Tackling toxic tech culture on its 10th anniversary

Ten years ago, 20 New York high school girls gave up seven weeks of their summer to meet in a tech company’s Flatiron Building conference room and learn the basics of computer programming.

At the time, it didn’t necessarily seem so important, but that experience became Girls Who Code’s inaugural summer program. Founded in 2012 by Reshma Saujani, the New York-based nonprofit strives to close the gender gap in IT jobs, in part by creating a steady pipeline of female STEM talent.

Girls Who Code has taught computer skills – from basic coding to algorithm and web design – to around 500,000 girls around the world, a number it aims to double over the next decade. More than a third of those participants have earned college degrees related to computer science, compared to 5% of all American women, according to the organization.

A group photo of the 20 participants at the first-ever Girls Who Code summer program in 2012 in New York City.

Source: Girls Who Code

Girls Who Code has now raised over $100 million in total from some of the biggest companies in the world, including Apple, Microsoft and Walmart. Yet, Saujani notes, the current percentage of women working in the tech industry — around 32% — is actually three percentage points lower than it was in 1984, according to a Joint study 2020 from Girls Who Code and Accenture.

“We’re not moving fast enough,” Saujani, now Girls Who Code board chair, told CNBC Make It. “The number of women in tech is not that different from what it was 10 years ago.”

This means the organization, on its 10th anniversary, faces a crossroads: the gender gap in tech may be more than just a talent pipeline issue. And Girls Who Code needs an expanded focus if it’s going to make a bigger difference in the next 10 years.

‘Where are the girls?’

Girls Who Code is the product of a failed political campaign: Saujani is a former corporate lawyer who worked on Hillary Clinton’s presidential candidacy in 2008 and ran for a seat in the US Congress in New York in 2010 Her bid fell through, but on the campaign trail, she saw something interesting.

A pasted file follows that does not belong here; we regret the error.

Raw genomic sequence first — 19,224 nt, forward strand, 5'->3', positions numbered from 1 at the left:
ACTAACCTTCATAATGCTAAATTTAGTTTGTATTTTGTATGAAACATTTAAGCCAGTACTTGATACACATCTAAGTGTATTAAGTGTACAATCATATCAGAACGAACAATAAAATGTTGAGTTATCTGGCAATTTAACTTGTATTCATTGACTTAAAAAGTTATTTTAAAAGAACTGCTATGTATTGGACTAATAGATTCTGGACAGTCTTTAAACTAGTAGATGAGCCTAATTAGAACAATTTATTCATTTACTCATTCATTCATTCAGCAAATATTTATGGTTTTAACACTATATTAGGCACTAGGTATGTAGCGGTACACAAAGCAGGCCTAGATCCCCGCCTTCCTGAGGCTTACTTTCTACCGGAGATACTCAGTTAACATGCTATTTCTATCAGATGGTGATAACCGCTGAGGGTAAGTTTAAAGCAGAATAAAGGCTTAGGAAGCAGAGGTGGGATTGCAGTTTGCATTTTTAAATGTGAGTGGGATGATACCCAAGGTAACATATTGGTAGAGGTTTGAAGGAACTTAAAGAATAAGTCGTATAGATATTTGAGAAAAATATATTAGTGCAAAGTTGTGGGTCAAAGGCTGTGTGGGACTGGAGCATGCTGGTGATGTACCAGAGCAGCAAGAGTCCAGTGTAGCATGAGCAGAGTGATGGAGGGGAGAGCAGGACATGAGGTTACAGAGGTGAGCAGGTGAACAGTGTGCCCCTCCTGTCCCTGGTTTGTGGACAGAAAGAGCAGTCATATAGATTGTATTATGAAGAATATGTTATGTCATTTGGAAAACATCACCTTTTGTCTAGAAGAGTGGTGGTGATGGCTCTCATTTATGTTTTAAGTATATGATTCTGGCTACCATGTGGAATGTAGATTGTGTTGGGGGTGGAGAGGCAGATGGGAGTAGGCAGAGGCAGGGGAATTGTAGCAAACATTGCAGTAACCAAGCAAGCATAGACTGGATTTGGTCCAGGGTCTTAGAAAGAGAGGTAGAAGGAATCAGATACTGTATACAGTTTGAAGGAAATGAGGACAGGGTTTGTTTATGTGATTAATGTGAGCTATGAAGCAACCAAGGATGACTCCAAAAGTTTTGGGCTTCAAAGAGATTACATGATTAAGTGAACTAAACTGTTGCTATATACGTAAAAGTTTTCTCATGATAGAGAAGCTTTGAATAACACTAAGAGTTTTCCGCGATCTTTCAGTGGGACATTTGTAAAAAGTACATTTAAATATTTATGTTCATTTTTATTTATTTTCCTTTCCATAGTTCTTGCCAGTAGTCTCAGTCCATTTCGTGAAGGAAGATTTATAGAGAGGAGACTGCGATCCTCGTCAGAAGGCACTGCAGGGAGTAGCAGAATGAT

In fact, it was rather what she did not see.

“I would go to [a] in computer science class, and literally just seeing, like, lines and lines and lines of boys trying to be the next Steve Jobs or Mark Zuckerberg,” she says. “I was like: Where are the girls?

Part of the problem, Saujani says, is that girls can be deterred from taking STEM education subjects at a young age. Although she is the daughter of two engineers, “I have that in my head [early on] that I was not good at it,” she says. “I think that’s what happens to a lot of girls.

Dr. Tarika Barrett, who took over as director of Girls Who Code in April 2021says another problem is that top tech role models are often male.

“Our data tells us: Before girls are even 10 years old, they’ve already internalized so many of these cultural touchstones of what a computer scientist looks like,” she says. “It resonates with them throughout their lives.”

These data points are central to Girls Who Code’s mission: funneling more women into an industry where entry-level employees can land annual salaries in excess of $150,000 at companies like Google and Facebook, Saujani says, could be ” this great equalizer, in terms of poverty reduction”. … you could literally bring millions of girls into the middle class.”

Change the culture

First step: encourage a radical cultural change in STEM education.